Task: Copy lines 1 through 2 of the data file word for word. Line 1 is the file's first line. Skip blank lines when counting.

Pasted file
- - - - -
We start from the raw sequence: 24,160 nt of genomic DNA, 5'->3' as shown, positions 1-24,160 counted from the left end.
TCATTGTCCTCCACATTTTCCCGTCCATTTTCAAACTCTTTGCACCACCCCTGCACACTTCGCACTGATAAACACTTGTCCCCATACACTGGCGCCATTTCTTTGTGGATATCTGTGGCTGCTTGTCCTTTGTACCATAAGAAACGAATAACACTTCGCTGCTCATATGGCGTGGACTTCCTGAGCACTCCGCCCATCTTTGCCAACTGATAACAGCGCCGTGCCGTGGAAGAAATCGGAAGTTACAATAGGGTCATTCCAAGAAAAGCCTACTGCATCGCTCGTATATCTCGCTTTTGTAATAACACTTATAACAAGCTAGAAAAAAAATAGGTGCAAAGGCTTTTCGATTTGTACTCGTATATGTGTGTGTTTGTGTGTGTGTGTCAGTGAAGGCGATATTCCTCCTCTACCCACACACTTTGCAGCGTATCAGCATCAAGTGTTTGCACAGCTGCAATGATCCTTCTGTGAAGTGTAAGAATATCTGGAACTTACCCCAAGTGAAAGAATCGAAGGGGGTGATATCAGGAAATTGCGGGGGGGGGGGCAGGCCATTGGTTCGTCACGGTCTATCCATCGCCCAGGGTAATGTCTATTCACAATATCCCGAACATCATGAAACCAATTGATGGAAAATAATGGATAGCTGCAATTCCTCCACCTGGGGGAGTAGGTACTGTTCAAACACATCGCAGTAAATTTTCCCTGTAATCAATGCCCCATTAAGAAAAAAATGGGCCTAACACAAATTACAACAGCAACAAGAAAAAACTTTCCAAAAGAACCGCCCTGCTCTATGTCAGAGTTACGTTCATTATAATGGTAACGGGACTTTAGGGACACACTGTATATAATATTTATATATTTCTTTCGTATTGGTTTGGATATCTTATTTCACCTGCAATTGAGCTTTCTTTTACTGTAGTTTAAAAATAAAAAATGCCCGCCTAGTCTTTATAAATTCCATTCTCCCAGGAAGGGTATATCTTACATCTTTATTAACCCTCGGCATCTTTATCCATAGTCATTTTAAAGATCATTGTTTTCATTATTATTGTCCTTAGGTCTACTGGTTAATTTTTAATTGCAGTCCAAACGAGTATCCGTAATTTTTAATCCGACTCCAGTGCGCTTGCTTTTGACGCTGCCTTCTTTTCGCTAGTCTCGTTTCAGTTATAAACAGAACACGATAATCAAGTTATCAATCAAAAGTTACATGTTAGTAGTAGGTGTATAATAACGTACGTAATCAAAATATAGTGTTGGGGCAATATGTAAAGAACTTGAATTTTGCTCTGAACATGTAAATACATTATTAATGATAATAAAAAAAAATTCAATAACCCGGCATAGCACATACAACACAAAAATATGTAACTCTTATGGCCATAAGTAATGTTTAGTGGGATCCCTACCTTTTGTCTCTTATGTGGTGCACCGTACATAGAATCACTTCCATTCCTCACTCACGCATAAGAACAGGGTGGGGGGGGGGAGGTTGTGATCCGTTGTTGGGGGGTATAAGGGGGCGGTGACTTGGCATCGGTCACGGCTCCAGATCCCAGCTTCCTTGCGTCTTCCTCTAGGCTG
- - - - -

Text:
We start from the raw sequence: 24,160 nt of genomic DNA, 5'->3' as shown, positions 1-24,160 counted from the left end.
TCATTGTCCTCCACATTTTCCCGTCCATTTTCAAACTCTTTGCACCACCCCTGCACACTTCGCACTGATAAACACTTGTCCCCATACACTGGCGCCATTTCTTTGTGGATATCTGTGGCTGCTTGTCCTTTGTACCATAAGAAACGAATAACACTTCGCTGCTCATATGGCGTGGACTTCCTGAGCACTCCGCCCATCTTTGCCAACTGATAACAGCGCCGTGCCGTGGAAGAAATCGGAAGTTACAATAGGGTCATTCCAAGAAAAGCCTACTGCATCGCTCGTATATCTCGCTTTTGTAATAACACTTATAACAAGCTAGAAAAAAAATAGGTGCAAAGGCTTTTCGATTTGTACTCGTATATGTGTGTGTTTGTGTGTGTGTGTCAGTGAAGGCGATATTCCTCCTCTACCCACACACTTTGCAGCGTATCAGCATCAAGTGTTTGCACAGCTGCAATGATCCTTCTGTGAAGTGTAAGAATATCTGGAACTTACCCCAAGTGAAAGAATCGAAGGGGGTGATATCAGGAAATTGCGGGGGGGGGGGCAGGCCATTGGTTCGTCACGGTCTATCCATCGCCCAGGGTAATGTCTATTCACAATATCCCGAACATCATGAAACCAATTGATGGAAAATAATGGATAGCTGCAATTCCTCCACCTGGGGGAGTAGGTACTGTTCAAACACATCGCAGTAAATTTTCCCTGTAATCAATGCCCCATTAAGAAAAAAATGGGCCTAACACAAATTACAACAGCAACAAGAAAAAACTTTCCAAAAGAACCGCCCTGCTCTATGTCAGAGTTACGTTCATTATAATGGTAACGGGACTTTAGGGACACACTGTATATAATATTTATATATTTCTTTCGTATTGGTTTGGATATCTTATTTCACCTGCAATTGAGCTTTCTTTTACTGTAGTTTAAAAATAAAAAATGCCCGCCTAGTCTTTATAAATTCCATTCTCCCAGGAAGGGTATATCTTACATCTTTATTAACCCTCGGCATCTTTATCCATAGTCATTTTAAAGATCATTGTTTTCATTATTATTGTCCTTAGGTCTACTGGTTAATTTTTAATTGCAGTCCAAACGAGTATCCGTAATTTTTAATCCGACTCCAGTGCGCTTGCTTTTGACGCTGCCTTCTTTTCGCTAGTCTCGTTTCAGTTATAAACAGAACACGATAATCAAGTTATCAATCAAAAGTTACATGTTAGTAGTAGGTGTATAATAACGTACGTAATCAAAATATAGTGTTGGGGCAATATGTAAAGAACTTGAATTTTGCTCTGAACATGTAAATACATTATTAATGATAATAAAAAAAAATTCAATAACCCGGCATAGCACATACAACACAAAAATATGTAACTCTTATGGCCATAAGTAATGTTTAGTGGGATCCCTACCTTTTGTCTCTTATGTGGTGCACCGTACATAGAATCACTTCCATTCCTCACTCACGCATAAGAACAGGGTGGGGGGGGGGAGGTTGTGATCCGTTGTTGGGGGGTATAAGGGGGCGGTGACTTGGCATCGGTCACGGCTCCAGATCCCAGCTTCCTTGCGTCTTCCTCTAGGCTG